Take the example of Long Island Trust Company, a bank that Al Ries and Jack Trout wrote about in the marketing classic Positioning: The Battle For Your Mind. A new banking law allowed for less restrictions for big city names like Citibank and Chase Manhattan to enter the Long Island market. Long Island Trust Company was the biggest bank on the island, and stood to lose a lot from the influx of large competitors.

To help develop a competitive position for the Long Island Trust Company, formal positioning research was commissioned to map the prospect’s mind. Prospects were given a set of six attributes and asked to rate them on a scale of 1 to 10. These included: (1) many branches, (2) full range of services, (3) quality of service, (4) large capital, (5) helps Long Island residents, (6) helps Long Island economy.

The results of the first four traditional attributes (traditional reasons for doing business with a particular bank) were not looking good for Long Island Trust Company. In fact, out of six banks that they were compared to, they fared the worst on these first four factors.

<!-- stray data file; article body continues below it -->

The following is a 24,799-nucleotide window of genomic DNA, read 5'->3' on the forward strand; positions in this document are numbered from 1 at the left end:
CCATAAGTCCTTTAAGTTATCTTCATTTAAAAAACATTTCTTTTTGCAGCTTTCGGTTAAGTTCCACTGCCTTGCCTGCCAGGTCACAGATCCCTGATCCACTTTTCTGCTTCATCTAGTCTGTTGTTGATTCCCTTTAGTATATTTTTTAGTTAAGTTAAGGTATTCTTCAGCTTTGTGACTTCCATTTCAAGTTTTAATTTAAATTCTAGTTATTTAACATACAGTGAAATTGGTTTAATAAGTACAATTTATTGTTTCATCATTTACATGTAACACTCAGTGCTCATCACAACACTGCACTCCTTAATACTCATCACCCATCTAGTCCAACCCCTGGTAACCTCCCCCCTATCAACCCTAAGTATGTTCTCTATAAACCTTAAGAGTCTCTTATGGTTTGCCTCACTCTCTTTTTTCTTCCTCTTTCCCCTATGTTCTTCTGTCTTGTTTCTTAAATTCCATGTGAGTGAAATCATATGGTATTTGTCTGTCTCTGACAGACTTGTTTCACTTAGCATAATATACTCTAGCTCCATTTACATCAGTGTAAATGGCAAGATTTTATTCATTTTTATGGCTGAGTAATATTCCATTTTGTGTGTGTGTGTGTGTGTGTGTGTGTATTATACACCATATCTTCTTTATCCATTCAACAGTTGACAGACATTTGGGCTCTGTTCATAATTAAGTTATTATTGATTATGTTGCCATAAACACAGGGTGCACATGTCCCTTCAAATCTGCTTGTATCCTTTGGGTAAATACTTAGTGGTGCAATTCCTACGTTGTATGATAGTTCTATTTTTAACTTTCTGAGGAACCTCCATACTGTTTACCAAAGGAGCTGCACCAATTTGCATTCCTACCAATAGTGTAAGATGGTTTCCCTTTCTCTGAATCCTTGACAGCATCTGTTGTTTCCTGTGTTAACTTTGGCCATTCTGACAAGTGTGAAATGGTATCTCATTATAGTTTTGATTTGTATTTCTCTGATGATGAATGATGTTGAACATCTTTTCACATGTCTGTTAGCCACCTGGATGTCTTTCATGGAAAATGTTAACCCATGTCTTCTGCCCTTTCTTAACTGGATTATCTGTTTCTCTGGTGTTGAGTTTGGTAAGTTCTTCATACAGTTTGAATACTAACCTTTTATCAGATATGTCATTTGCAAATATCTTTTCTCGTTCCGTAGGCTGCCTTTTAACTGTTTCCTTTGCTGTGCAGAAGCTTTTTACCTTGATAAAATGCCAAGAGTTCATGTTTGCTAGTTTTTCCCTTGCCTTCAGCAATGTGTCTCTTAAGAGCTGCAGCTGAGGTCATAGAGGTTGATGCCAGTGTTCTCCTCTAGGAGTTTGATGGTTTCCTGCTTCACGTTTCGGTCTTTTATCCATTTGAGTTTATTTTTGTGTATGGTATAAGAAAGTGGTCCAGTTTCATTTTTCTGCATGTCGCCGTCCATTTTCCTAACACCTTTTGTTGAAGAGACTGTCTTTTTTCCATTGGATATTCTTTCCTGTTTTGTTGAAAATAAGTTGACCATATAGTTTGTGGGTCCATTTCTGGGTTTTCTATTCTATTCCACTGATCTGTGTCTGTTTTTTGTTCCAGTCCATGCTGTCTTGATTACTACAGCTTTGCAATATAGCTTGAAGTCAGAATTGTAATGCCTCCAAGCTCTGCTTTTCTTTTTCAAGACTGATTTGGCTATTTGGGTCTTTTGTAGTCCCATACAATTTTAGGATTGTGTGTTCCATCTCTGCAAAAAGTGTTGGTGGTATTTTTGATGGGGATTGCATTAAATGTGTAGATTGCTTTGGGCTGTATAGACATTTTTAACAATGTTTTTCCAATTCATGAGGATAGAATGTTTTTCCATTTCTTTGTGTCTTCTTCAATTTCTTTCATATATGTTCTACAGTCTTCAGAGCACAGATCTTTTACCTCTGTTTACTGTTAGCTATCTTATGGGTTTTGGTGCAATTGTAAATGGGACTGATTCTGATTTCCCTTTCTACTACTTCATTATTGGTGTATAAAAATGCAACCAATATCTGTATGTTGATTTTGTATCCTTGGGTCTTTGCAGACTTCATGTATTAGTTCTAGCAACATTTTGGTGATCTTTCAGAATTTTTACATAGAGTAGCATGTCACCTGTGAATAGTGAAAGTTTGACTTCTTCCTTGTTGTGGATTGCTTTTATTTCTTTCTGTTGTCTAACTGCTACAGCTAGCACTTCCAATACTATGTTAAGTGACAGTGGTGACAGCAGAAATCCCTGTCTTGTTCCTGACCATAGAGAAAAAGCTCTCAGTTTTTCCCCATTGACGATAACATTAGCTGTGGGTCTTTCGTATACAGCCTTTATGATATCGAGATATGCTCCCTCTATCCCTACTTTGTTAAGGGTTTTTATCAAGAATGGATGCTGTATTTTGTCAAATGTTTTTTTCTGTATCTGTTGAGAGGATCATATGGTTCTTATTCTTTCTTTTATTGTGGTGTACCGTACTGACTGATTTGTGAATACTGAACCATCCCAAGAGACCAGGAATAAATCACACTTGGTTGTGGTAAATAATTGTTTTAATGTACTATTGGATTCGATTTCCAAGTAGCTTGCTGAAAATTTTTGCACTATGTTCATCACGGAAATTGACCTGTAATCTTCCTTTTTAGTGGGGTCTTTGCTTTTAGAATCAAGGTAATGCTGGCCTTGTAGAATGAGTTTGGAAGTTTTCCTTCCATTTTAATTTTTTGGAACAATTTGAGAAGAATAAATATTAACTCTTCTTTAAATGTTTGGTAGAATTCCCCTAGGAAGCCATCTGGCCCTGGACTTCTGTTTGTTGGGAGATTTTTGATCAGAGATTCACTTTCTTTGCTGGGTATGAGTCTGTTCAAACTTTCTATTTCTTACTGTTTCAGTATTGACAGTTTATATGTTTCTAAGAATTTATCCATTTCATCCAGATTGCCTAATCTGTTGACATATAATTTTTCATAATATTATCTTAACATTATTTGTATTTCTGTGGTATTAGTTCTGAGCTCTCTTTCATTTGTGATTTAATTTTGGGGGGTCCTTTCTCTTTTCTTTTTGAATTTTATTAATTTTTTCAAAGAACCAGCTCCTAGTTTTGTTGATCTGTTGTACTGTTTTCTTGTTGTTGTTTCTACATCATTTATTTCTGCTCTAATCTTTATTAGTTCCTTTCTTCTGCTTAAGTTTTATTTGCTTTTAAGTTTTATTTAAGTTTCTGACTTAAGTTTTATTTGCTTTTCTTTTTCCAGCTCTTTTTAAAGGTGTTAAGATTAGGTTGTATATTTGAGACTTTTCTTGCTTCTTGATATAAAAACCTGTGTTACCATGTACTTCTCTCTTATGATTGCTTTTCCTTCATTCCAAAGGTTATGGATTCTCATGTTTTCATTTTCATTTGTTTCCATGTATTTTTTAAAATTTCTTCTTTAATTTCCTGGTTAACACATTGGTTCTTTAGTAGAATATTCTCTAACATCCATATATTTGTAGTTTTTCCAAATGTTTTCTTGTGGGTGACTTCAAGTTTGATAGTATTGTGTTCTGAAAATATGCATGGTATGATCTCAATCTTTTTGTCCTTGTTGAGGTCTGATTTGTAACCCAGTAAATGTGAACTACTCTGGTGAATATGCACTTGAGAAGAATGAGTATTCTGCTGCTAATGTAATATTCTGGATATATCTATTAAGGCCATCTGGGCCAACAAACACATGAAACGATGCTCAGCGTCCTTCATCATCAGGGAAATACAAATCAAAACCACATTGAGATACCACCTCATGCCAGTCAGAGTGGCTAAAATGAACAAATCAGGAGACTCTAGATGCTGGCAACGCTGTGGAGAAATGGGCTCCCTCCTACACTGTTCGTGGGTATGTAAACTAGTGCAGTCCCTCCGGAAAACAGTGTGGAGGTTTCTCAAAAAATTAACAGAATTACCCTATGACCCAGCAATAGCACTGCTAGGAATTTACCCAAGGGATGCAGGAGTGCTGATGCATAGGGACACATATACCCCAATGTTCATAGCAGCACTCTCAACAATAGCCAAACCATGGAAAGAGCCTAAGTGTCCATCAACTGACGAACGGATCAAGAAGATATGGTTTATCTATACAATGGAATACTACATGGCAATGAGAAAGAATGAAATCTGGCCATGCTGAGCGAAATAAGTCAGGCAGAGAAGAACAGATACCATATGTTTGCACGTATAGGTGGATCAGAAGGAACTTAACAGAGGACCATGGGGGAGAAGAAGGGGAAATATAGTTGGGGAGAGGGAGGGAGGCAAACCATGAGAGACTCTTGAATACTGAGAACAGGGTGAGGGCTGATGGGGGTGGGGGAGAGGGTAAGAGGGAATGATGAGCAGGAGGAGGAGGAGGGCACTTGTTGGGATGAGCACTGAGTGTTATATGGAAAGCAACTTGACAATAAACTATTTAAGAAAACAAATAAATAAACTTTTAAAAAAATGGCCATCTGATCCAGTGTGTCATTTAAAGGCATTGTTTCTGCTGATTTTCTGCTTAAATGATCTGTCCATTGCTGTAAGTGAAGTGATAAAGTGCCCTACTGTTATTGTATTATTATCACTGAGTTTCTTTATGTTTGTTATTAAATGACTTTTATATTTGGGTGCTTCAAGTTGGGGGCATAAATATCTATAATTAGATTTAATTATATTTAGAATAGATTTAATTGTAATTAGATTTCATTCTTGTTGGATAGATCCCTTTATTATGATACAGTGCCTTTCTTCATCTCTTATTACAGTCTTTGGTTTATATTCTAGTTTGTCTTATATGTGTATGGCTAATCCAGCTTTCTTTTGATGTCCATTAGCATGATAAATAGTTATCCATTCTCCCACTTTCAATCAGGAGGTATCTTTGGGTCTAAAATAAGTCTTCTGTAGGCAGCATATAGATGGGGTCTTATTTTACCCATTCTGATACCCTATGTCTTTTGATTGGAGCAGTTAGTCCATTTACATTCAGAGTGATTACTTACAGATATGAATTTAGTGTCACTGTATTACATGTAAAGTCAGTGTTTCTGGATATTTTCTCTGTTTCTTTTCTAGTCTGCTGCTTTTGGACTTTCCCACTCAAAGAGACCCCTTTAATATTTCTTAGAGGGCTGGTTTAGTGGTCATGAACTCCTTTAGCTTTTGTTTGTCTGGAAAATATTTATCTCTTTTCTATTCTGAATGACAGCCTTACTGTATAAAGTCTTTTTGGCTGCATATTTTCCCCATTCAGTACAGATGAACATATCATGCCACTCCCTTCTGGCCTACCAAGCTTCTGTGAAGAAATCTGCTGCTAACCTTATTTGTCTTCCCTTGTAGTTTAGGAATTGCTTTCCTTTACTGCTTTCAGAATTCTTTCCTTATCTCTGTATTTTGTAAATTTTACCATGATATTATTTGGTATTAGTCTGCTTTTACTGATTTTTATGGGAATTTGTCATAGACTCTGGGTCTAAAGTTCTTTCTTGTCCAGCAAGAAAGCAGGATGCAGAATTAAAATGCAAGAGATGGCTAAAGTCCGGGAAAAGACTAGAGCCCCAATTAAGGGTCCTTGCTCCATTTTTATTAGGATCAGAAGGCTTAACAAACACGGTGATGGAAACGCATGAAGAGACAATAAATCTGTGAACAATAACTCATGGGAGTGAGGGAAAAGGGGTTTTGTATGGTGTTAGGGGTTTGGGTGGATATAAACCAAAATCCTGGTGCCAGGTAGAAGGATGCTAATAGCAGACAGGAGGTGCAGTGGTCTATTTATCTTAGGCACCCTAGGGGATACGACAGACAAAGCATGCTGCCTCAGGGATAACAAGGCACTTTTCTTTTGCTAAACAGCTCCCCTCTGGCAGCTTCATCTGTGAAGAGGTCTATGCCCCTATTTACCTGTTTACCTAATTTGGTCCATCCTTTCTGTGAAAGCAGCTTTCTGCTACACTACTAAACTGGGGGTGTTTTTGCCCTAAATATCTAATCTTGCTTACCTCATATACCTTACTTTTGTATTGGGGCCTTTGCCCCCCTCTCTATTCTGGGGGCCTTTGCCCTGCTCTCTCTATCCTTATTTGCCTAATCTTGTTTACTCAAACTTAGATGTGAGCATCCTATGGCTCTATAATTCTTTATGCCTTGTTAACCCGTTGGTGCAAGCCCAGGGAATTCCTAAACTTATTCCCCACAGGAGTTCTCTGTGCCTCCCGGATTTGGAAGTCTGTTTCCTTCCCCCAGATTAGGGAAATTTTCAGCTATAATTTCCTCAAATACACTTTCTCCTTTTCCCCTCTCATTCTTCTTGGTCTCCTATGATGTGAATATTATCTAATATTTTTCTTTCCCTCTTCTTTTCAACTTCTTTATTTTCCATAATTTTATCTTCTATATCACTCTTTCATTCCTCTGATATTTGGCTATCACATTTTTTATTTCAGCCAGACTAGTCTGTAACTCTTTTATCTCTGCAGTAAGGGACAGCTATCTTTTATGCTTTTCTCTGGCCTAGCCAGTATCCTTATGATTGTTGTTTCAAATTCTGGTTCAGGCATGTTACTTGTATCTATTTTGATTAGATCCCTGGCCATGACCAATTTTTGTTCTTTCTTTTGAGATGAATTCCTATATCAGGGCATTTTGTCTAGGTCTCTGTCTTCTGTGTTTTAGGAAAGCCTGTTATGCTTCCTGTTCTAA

However, they fared the best on the last two factors, which were specific to Long Island. This meant Long Island Trust Company had a strength – a better connection to Long Island than the big city banks. So they decided to leverage this strength, developing advertisements that had the following theme:

Why send your money to the city if you live on the Island?

It makes sense to keep you money close to home. Not at a city bank. But at Long Island Trust. Where it can work for Long Island.

After all, we concentrate on developing Long Island. Not Manhattan Island. Or some island off Kuwait.

Ask yourself, who do you think is most concerned about Long Island’s future?

A bank-come-lately with hundreds of other branches in the greater metropolitan areas plus affiliates in five continents?

Or a bank like ours that’s been here for over 50 years and has 33 offices on Long Island.

Further ads ran as follows: “If times get tough, will the city banks get going? (Back to the city).”

Fifteen months later, the same research was repeated. Long Island Trust Company went from lowest to highest in two of the four traditional attributes, and made solid gains in the other two.

The success in improving the positioning of the Long Island Trust Company is an example from a large, established company. One with large resources. What about smaller companies? How can small companies position themselves in the market?

In my experience, people who sell in small businesses are the most likely to face an inferiority complex. Their business is small, so they link that to their sense of self-worth. “You are small, so you must be lesser in many ways” is what many small business owners think. But there are significant advantages that prospects can benefit from in choosing to work with a small company. Here they are: